Friday, November 1, 2019

Medical malpractice. Requirements Texas Courts Impose for an Expert in Research Paper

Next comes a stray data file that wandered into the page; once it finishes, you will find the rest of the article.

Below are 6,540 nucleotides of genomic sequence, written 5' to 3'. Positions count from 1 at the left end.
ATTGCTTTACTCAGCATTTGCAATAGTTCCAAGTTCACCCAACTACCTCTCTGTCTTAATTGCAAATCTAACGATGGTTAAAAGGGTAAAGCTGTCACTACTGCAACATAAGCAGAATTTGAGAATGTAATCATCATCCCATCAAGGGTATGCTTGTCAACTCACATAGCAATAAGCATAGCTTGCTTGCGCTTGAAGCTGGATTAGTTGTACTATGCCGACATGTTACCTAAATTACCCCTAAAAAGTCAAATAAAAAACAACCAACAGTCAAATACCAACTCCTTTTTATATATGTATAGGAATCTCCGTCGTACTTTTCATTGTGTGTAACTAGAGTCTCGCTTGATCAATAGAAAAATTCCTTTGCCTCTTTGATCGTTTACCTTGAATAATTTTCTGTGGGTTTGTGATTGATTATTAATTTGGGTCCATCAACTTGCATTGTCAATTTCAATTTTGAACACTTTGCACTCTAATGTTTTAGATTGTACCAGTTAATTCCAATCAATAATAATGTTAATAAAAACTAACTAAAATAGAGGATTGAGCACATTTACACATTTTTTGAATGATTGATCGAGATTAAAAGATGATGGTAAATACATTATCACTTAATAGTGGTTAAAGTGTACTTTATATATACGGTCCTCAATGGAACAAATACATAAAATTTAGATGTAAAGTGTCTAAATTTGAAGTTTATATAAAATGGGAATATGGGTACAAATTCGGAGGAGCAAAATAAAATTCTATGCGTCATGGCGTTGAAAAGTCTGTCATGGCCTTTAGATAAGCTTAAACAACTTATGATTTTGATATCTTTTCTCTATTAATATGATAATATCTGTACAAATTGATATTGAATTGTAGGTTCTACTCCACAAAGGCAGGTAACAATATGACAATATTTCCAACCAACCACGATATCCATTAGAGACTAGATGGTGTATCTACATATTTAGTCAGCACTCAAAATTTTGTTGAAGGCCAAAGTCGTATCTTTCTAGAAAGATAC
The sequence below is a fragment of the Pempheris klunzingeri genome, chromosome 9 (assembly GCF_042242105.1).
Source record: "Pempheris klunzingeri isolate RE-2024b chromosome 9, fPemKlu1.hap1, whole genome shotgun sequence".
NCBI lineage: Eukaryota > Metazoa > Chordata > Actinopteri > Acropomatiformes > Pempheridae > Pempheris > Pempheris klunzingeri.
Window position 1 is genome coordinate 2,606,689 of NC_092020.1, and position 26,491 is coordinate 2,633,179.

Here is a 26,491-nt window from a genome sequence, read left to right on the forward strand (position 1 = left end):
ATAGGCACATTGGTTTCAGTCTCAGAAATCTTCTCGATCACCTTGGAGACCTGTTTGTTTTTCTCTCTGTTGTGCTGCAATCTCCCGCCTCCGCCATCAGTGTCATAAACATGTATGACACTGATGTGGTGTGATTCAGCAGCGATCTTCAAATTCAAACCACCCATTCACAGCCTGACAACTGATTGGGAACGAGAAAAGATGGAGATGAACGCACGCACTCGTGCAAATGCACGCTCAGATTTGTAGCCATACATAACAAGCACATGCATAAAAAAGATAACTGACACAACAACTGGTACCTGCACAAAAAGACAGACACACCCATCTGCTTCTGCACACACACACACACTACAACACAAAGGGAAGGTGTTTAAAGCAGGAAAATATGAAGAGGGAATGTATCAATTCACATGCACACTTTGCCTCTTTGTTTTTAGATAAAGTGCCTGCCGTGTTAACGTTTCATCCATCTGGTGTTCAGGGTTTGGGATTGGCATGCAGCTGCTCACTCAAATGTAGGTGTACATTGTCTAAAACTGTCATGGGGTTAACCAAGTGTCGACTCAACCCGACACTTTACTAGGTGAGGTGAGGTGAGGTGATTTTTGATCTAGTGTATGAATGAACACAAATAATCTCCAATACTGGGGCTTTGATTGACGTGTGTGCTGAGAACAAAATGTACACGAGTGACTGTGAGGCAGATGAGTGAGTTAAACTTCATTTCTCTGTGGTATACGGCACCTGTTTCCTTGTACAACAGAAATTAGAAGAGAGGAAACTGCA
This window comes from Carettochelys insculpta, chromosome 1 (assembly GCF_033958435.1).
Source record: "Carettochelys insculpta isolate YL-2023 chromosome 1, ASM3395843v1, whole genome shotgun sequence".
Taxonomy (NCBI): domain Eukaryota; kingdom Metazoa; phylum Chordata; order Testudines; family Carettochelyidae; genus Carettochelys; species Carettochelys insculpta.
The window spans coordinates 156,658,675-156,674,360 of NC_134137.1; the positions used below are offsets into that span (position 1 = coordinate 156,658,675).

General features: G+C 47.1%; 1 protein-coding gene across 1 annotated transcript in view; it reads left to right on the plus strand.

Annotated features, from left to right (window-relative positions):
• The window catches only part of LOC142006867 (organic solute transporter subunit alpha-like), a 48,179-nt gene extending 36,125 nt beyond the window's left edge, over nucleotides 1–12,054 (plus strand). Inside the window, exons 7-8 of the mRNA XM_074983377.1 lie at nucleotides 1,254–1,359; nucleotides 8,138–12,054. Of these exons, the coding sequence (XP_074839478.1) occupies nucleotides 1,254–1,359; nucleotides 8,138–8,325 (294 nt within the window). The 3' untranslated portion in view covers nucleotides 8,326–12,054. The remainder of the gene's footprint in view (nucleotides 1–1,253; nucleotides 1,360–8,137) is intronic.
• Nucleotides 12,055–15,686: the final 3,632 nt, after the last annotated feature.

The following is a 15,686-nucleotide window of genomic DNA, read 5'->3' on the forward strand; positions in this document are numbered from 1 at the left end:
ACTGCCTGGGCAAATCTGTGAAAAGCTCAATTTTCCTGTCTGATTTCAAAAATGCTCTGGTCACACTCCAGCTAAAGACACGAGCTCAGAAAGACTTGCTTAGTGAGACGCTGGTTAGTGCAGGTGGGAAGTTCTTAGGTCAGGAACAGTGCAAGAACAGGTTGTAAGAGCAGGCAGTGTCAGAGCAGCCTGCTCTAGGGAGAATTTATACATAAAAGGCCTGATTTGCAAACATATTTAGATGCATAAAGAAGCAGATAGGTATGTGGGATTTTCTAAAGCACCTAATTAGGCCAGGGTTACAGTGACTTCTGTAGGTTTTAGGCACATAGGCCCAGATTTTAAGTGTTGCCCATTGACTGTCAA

Medical malpractice. Requirements Texas Courts Impose for an Expert in Medical Malpractice - Research Paper Example This discussion investigates the commitment of the Texas courts to improve the reliability of medical malpractice experts as sources of vital expert information in medical malpractice cases, with a view to understanding the required qualifications for such experts. Justification Cases involving medical malpractices are some of the most complex ones since the admissibility and the fact finding activities regarding a case are not based on a current occurrence but on a past occurrence that could have caused injury to the patient. This requires that a patient present an expert testimony, which must satisfy the court that the testimony will assist the court in its fact finding mission regarding the case, and that such opinion must be supported by the witness testimony if the case is to be held as valid (Jasper, 2010). This calls upon the experts in the medical malpractice cases to be fully qualified so that they can help the court establish the truth of the matter regarding the case since they are the most reliable source of expertise information in such cases. To enhance the capacity of the medical malpractice experts to help the court establish the truth regarding the failure of a physician to adhere to the required standards of care for patients, the State of Texas has provided certain qualifications, which the experts must meet. Definition of Terms Medical malpractice means professional negligence by a physician by way of action or omission that causes injury or death to a patient. Expert means someone widely recognized as a reliable source of technique or skill Review of Literature For an individual to qualify as an expert in a medical malpractice case, the individual must be knowledgeable and conversant with the procedures, methods and treatments applicable in the area where the physician, who is the defendant in the case, operates (Baker, 2010). This qualification is essential since it allows the expert opinion granted by the individual to be based on the acc eptable standards, procedures and treatment methods, as there are different medical practices for different regions. If an expert who is not conversant with the medical standards and procedures of the area is enlisted to provide an expert opinion, he/she will most likely base the assessment of the procedures and treatment methods on the standards of the area he/she is conversant with, thus giving an expert opinion that might mislead the court since the same standards could not be applicable in the region in question (Jasper, 2010). Thus, the courts in Texas allow medical malpractices experts to issue a statement of opinion if they are familiar with the acceptable standards of operation in the region. A clear understanding of the acceptable operation standards in a region allows the expert to be guided in giving a fair and adequate opinion regarding the level of act or omission of the physician defendant, which translates to liability (Roach, 2006). The other qualification for an exp ert in the medical malpractice case is specialization in the defendant’s field (Roach, 2006). While there was a tendency of allowing experts to give an opinion regarding the knowledge they have in the standards of operations of a certain field, it is certainly not possible for an expert to give a fair, adequate and valid expert opinion if he/she has not specialized in the field of the defendant. Additionally, it would not be possible either to give an expert opinion that is credible if the medical malpractice expert has no experience in performing the operations and techniques in respect

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